A contract theory approach to special and differential treatment and the WTO

Author:Stephanie Switzer
Position:Faculty of Humanities and Social Sciences, University of Strathclyde, Glasgow, UK
Pages:126-140
SUMMARY

Purpose This paper is prompted by the dissatisfaction of developing countries regarding the grant of special and differential treatment (SDT) under the legal framework of the World Trade Organisation (WTO). As a result of such dissatisfaction, the Doha Round of multilateral trade negotiations explicitly called for a review of such treatment with a view to making it more precise, effective ... (see full summary)

 
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A contract theory approach to
special and dierential treatment
and the WTO
Stephanie Switzer
Faculty of Humanities and Social Sciences, University of Strathclyde, Glasgow, UK
Abstract
Purpose This paper is prompted by the dissatisfaction of developing countries regarding the grant of
special and differentialtreatment (SDT) under the legal framework of the World Trade Organisation(WTO).
As a result of such dissatisfaction, theDoha Round of multilateral trade negotiations explicitly called fora
review of such treatment with a view to makingit more precise, effective and operational. This mandate has
not yet been met to the satisfaction of manydeveloping countries. This paper aims to provide an alternative
way of examiningand evaluating the contestation whichexists regarding SDT in the WTO.
Design/methodology/approach This paper uses the conceptualframework provided by the economic
contract theory and in particular, the conceptof the incomplete contract to provide a scaffold for analysing
SDT. This approachis intended to offer insights beyond those elucidated so far in the literature on the topic.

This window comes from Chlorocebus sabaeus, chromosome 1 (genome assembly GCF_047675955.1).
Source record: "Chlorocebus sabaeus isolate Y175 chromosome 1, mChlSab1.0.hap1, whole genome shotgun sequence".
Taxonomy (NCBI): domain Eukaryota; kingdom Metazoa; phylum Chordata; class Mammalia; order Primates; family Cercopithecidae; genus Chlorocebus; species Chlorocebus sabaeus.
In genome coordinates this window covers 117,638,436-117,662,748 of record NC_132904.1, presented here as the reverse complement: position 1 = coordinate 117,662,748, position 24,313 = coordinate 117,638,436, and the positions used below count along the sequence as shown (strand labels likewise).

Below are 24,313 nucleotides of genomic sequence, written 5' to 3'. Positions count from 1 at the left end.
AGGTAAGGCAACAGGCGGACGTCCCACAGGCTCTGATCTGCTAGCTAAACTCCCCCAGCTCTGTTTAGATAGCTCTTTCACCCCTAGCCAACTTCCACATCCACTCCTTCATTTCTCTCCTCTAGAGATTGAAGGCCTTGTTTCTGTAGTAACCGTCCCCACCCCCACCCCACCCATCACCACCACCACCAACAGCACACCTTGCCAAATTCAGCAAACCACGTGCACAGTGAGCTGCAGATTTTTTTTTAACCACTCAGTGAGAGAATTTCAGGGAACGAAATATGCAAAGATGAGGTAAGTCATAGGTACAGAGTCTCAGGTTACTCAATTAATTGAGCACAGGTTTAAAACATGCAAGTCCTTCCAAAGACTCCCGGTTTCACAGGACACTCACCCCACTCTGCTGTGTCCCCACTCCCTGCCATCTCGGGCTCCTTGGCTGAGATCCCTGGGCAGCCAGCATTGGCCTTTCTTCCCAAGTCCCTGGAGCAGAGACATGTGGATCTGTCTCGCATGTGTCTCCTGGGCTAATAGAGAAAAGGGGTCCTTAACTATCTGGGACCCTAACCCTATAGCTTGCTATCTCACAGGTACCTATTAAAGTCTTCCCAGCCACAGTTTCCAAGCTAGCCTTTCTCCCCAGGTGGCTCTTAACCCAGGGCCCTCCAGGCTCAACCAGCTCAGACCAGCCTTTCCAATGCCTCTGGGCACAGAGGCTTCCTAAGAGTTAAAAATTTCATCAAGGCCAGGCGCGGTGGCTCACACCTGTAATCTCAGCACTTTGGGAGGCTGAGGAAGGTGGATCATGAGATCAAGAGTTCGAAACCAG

Findings This paper, by usingan economic contract theory approach, nds that SDT is constructedas an
incomplete contract. Furthermore, the suboptimal outcomes associated with incomplete contracts are
apparent in the constitution of SDT. This nding is useful in both an evaluative andprogrammatic sense,
providing us with an alternative entry point to explain some of the shortcomings with SDT, as well as
garneringus with a useful conceptual tool to think upon how SDT can be improved.
Originality/value The paper contributes to the literature on SDT within the WTO in particular and
differential treatment in international law in general. Drawing on literature on the WTO as an incomplete
contract, the paper provides an original framefor analyzing SDT and draws attention, in particular, to the
utility of the economic contract theory as a programmatic and evaluative frame for SDT and differential
treatmentmore generally.
Keywords Developing countries, WTO, SDT, Differential treatment
Paper type Research paper
Introduction
International law has long grappled with how to structure legal obligations in a way that
takes account of developing country needs and circumstances (Rajamani, 2006). Within
the context of the climate change regime for example, the issue of whether equal
obligations are appropriate given developing countriesdifferent historical contributions
to climate change has been much contested (McGee and Steffek, 2016, p. 51). Similarly, in
the multilateral trade regime, while developing countries were initially subject to the
same rules as their developed counterparts, a shift away from such obligational equality
occurred in the early years of the general agreement on tariffs and trade (GATT). This
was in part a response to equity-related concerns (Lamp, 2015). The practice of p roviding
for a differential legal regime in favour of developing countries continued into the World
The author thanks Prof. Joe McMahon, Prof. Michael Cardwell, Prof. Barry Rodger, Prof. Elizabeth
Kirk, Prof. Elisa Morgera and Dr Gregory Messenger for comments on a previous draft. Any errors
are the authors own.
JITLP
16,3
126
Received13 October 2017
Revised13 October 2017
Accepted24 October 2017
Journalof International Trade
Lawand Policy
Vol.16 No. 3, 2017
pp. 126-140
© Emerald Publishing Limited
1477-0024
DOI 10.1108/JITLP-10-2017-0034
The current issue and full text archive of this journal is available on Emerald Insight at:
www.emeraldinsight.com/1477-0024.htm

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